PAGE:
Friday, October 11, 2013

God Speed, Scott Carpenter.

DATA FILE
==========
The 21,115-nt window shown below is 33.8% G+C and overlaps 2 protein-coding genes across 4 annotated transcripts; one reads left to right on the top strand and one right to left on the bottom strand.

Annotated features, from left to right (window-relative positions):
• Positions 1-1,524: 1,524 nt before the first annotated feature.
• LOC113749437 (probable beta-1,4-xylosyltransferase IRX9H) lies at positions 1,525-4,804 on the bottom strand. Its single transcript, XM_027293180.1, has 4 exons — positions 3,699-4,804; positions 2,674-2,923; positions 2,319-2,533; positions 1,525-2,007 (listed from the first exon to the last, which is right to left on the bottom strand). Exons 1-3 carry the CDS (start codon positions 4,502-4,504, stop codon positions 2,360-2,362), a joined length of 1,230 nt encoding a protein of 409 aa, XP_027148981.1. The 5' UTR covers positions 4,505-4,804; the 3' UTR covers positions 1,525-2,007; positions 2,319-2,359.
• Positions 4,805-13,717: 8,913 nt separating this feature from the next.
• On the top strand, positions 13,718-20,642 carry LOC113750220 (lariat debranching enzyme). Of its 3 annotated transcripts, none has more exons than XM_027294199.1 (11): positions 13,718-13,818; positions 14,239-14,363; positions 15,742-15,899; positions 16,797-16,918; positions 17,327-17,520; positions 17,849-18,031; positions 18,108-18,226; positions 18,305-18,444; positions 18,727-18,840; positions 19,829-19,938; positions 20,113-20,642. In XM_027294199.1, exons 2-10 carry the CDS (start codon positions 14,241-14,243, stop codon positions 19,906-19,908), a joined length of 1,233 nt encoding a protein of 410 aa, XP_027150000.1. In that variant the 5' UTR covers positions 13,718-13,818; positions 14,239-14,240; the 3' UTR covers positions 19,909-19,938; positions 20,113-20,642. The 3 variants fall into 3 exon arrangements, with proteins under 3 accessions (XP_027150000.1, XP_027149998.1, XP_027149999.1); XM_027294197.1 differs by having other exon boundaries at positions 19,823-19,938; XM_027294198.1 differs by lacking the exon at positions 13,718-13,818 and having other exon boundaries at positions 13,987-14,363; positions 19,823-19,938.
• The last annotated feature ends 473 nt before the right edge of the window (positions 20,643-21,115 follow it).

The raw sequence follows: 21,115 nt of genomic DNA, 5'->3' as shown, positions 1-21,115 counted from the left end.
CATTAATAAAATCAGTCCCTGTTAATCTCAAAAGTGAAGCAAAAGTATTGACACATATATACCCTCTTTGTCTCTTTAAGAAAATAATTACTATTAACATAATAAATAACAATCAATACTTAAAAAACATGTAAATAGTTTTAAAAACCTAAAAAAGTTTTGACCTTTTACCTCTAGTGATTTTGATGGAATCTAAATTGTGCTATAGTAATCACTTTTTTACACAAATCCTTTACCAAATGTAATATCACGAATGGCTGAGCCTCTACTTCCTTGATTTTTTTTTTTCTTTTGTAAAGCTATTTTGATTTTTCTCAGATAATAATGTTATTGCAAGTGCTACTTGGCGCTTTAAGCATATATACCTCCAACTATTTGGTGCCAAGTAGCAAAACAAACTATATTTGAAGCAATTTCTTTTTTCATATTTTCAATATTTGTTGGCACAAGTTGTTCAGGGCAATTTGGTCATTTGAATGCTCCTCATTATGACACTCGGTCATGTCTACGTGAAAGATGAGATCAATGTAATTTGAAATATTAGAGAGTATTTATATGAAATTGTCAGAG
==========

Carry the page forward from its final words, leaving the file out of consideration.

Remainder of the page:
I just saw that Scott Carpenter died at 88. There were seven men in the Mercury program: Carpenter, Alan Shepard, John Glenn, Wally Schirra, Deke Slayton, Gordon Cooper and Gus Grissom. Astronaut Group 1. They were nearly the most famous men in the world in their time. All are gone except John Glenn, the oldest (and because he went up as an old man) the last of them to fly into space. The excitement of racing against the Soviets for achievements in what many called "The Space Age" was still palpable when I was a little boy. All of the seven went into space, one of them walked on it and as a group they participated in every one of the major American space efforts, Gemini, Mercury, Apollo and the Shuttle (and even the American/Russian link up of Soyez in the 70's). One died on the launch pad of his third trip to space (Grissom). I think about it when I talk to my sons--when I was about your age men walked on the moon all the time. On the other hand Carpenter went into low earth orbit and we will soon do that as tourists on Virgin Atlantic. Scott Carpenter offended the powers that be on his flight and apparently injured himself in an accident and did not return to space. Instead he joined Jacques Cousteau under the sea. He made a life of under water exploration is Sea Lab and then in his own company created to explore the Oceans. He is undoubtedly the only man alive to survive overshooting a space landing and the sting of a Lionfish. (Page 117 of Killer of the Seas by Edward R. Ricciuti. The first era of heroic space conquests is receding. Those who went first are going. Most were veterans of World War II or Korea. What a time! I think it would be a good weekend to watch the Right Stuff again. Update: Peggy Noonan captures it better than I did here:

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